Share this entry

Share this page

commend

Pronunciation: /kəˈmend/

Translation of commend in Spanish:

transitive verb/verbo transitivo

  • 1 1.1 (praise) [person/work/action] elogiar to commend sb for sth elogiar a algn por algo highly commended mención de honor, accésit
    Example sentences
    • Senior control operators are now looking at the possibility of officially commending Fiona for her efforts.
    • Restored Victorian buildings and innovative new designs have been officially commended in a town watchdog's annual awards.
    • Fire officers plan to officially commend Jonathan for his bravery.
    1.2 (recommend) recomendar* the book has little/much to commend it el libro tiene pocos/muchos méritos to commend sth to sb recomendar(le)* algo a algn his work did not commend itself to the judges su obra no encontró aceptación entre el jurado
    Example sentences
    • Cynical consultants would expect the Department of Health to suggest such a move, but it is quite astonishing that the BMA should not just suggest but commend this to us and at standard rates of pay.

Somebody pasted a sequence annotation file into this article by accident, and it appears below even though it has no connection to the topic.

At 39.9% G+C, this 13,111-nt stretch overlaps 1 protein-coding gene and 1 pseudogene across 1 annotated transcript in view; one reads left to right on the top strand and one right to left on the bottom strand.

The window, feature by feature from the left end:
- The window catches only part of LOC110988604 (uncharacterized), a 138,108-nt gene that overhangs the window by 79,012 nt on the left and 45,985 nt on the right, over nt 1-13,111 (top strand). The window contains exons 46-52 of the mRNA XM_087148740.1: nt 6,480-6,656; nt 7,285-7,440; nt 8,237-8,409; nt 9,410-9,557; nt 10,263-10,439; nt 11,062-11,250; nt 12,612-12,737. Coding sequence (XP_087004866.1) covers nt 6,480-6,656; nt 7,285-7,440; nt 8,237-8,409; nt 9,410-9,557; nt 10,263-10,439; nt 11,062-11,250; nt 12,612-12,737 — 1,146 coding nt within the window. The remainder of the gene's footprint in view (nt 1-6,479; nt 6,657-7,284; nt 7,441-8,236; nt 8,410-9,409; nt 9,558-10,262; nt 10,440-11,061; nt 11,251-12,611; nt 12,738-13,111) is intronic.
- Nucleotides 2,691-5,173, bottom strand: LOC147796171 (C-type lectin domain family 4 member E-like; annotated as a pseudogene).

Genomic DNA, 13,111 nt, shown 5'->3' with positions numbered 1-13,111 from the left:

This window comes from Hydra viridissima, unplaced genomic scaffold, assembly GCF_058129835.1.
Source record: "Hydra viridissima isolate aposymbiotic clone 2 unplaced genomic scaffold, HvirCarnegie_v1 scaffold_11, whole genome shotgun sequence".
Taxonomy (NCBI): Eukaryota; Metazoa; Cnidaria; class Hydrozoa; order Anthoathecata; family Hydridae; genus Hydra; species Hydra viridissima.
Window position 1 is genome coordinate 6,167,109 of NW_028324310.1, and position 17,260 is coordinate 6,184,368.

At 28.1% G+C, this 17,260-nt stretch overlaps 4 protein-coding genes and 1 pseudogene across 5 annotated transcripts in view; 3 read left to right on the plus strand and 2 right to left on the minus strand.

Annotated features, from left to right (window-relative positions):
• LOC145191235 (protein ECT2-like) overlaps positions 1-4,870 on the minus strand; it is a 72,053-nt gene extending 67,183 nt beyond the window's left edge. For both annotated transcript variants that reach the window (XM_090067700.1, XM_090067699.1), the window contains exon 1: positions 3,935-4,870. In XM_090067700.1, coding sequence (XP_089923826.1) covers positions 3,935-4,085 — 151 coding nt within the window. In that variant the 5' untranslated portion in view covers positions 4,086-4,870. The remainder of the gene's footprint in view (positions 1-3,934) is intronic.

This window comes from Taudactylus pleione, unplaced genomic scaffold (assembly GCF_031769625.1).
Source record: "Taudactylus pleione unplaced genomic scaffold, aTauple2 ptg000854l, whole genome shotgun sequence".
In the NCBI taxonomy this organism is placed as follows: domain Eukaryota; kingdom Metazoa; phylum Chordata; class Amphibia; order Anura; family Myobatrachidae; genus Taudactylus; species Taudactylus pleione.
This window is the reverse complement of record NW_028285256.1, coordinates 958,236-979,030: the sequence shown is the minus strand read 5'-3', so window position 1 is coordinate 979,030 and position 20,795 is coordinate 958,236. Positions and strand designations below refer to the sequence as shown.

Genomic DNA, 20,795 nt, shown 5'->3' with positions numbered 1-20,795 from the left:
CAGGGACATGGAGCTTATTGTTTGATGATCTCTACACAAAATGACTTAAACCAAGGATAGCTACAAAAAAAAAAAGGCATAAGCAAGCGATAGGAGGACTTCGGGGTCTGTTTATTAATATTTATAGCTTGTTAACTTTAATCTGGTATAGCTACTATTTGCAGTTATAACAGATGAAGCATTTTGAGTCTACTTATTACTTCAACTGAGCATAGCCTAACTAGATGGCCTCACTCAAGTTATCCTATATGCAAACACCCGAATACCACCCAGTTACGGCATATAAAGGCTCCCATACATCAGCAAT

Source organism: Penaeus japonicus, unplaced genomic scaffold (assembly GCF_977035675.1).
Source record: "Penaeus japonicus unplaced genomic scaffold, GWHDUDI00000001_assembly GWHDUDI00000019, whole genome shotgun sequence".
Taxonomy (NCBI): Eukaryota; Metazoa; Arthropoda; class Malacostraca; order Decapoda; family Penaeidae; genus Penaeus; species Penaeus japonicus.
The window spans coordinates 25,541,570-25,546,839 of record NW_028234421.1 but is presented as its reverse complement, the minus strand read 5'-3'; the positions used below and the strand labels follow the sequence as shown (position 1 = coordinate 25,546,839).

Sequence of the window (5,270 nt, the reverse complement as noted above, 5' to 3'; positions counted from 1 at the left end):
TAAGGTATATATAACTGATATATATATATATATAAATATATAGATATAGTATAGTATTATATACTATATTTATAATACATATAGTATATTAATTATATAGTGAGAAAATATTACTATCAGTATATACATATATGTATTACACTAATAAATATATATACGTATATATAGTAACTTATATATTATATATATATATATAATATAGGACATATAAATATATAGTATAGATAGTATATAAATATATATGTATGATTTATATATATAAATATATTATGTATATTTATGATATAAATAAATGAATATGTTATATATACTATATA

• With those few remarks, I commend the revised Standing Orders and the committee's recommendation to this House.
    • It is not one that commended itself to the judge originally dealing with the paper application.
  • 2 [formal] 2.1 (entrust) to commend sb/sth to sb encomendar(le)* algn/algo a algn she commended her soul to God encomendó su alma a Dios 2.2 (in polite formulas) commend me to your family presente mis respetos a su familia [formal]
    Example sentences
    • I commended my soul to God and said in a quaking voice, ‘Yes.’
    • And like untold hundreds of men and woman have done throughout the Conference's 57-year history, I closed my eyes, commended my soul to God, and accepted the invitation.
    • Mr. O'Neal thanked God for the life of the deceased and the service he rendered and commended his soul to God.

Definition of commend in:

Share this entry

Share this page

 

What do you find interesting about this word or phrase?

Get more from Oxford Dictionaries

Subscribe to remove ads and access premium resources

Word of the day vedar
vt
to prohibit …
Cultural fact of the day

In Spain, a school that is privately owned but receives a government grant is called a colegio concertado. Parents pay monthly fees, but not as much as in a colegio privado. Colegios concertados normally cover all stages of primary and secondary education and often have religious connections.